The Broadcasters' Desktop Resource

Broadcast Tools WVRC-8 Remote Control

[May 2010] With more and more stations operating unmanned at night and weekends, remote control systems are more useful than ever, especially with the enhanced capabilities that web interfaces, etc, have added. It is – or should be – easy to see exactly what is going on, whether you are in the studio or a thousand miles away. Jonathan Bowen was looking for an economical unit and tried out the WVRC-8.

Broadcast Tools’ WVRC-8 turned out to be a mixed bag. A remote control system that features web-based and voice-based controls, it also has some unique features such as an integrated silence sense with alarm, a power failure alarm, and a temperature sensor. On the other hand, it is marred by a less than desirable interface.

Ins and Outs

The unit has eight analog and eight digital inputs. Additionally, it has 16 relay outputs – eight of which are SPDT and eight are SPST. A simple telco hybrid provides the ability to listen to audio from the silence sense and an external microphone. All of this is housed in a small 1 RU package with removable screw terminal connections on the back.

Front and back views of the WVRC-8

The Good

This unit is feature rich and rather inexpensive. Its combination of web-based and voice-based interfaces allows for a wide range of control option, for example, being able to check audio sources and even listen to the room through the microphone are good ways to check those problems that often are hard to pin down remotely.

With those features, it does sound like a great unit that every broadcaster might want but not everything is perfect with this device.

The Bad

The relay interfaces are good but lack the finesse that comes in handy in those unique situations. For instance, none of the relays can be set to latch. They are all momentary. Also there is no scripting or macro ability; that limits the unit to functioning as a passive-only device.

However, my biggest issue with this unit is that it may have two interfaces but neither one is all that good.

The issue is that the interfaces are completely independent of each other. Since you cannot set up the voice interface from the web interface, nor confirm/synchronize the settings, this can easily lead to confusion when one interface may be set to alarm for different reasons or at different values than the other one.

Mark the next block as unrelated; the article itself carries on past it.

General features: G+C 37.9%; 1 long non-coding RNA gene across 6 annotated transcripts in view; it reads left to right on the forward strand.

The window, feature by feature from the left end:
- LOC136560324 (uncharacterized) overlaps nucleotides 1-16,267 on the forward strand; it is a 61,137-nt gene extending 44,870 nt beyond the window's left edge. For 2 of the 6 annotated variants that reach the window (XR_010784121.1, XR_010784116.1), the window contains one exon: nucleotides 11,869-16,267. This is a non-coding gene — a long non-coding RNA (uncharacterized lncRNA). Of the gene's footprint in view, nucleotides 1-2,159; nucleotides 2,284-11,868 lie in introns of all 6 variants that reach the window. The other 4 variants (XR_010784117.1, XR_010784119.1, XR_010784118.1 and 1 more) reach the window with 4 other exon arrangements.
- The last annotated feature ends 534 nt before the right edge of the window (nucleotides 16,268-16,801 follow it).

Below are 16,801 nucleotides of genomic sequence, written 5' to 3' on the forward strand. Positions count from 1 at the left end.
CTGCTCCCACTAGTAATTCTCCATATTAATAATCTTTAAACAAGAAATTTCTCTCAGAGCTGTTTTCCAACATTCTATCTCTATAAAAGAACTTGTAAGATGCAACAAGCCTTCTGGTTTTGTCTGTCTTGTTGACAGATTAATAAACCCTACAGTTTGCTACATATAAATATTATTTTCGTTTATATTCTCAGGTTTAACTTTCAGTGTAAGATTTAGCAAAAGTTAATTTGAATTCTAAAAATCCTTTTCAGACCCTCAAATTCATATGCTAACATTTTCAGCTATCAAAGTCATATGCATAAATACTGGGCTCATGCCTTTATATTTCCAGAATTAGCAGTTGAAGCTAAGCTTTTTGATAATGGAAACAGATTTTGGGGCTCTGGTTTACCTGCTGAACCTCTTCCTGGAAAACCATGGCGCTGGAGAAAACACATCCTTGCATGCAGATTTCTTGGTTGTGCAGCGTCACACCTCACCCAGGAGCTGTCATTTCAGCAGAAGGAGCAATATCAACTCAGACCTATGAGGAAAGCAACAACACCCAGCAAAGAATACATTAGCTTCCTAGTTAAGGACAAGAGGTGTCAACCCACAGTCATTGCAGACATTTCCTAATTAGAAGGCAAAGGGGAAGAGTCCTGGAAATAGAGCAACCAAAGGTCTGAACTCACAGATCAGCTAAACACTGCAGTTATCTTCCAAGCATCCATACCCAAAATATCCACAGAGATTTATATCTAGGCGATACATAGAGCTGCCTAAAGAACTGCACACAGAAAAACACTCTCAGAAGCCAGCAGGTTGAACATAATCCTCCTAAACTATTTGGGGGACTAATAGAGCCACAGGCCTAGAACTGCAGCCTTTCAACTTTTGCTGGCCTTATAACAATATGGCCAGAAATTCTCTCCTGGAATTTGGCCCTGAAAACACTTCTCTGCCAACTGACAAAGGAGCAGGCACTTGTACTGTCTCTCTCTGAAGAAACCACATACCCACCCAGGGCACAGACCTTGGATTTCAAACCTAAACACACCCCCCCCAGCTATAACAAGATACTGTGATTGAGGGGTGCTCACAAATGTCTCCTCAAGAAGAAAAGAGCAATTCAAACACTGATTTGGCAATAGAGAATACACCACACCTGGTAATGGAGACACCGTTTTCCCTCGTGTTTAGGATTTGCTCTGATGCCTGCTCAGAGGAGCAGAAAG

The Java Trap

Another major problem is that the web interface is java based and not html based. I have found that most mobile phones will not open the applet that the site uses.

It is also rather slow and not very intuitive. This is shown by small things such as when, after you enter the user name and password, you must click “ok” because simply hitting enter does nothing. Also if you enter the password wrong there is no message or indication at all. It just returns to its initial state.

Furthermore, I have found that using this interface through the Internet is painfully slow. It is slow when used directly on a LAN, but over the Internet it is common to see two or three minute wait times as the interface loads. Sometimes it can take as long as five minutes to load. Clicking a setup button can take several minutes to open the dialog box.

You cannot set the time without using an Internet service which can be a problem for some. Honestly, my list of these little irritants could go on but, in short, the web interface is so bad it is almost unusable.

Voice Interface Similar

The voice interface is a little better and is the best option for control after the learning curve has been conquered. Its main downfall is the manual.

For example: alarms can be enabled and disabled remotely which is nice. However, the manual is rather unclear on exactly how to clear an alarm. Some of the commands are confusing and prone to do other undesirable things such as suddenly closing a relay while you are trying to clear an alarm.

If an alarm is not cleared, the unit will just call you right back until you reset it. Additionally, you cannot review what alarms have been triggered without reconnecting; you get a list before you enter the access code – but that is all the indication you get.

A lot of these problems would be easier to overcome if the manual was written a little better. It is usable and rather cheap, but it still feels like a beta version. If some of the bugs where worked out and a little more thought put into the interfaces it would be a great remote control solution.

In short look for version 2.0 of this product.

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Jonathan Bowen is the Chief Engineer for WPCS in Pensacola, Florida. He can be reached by email at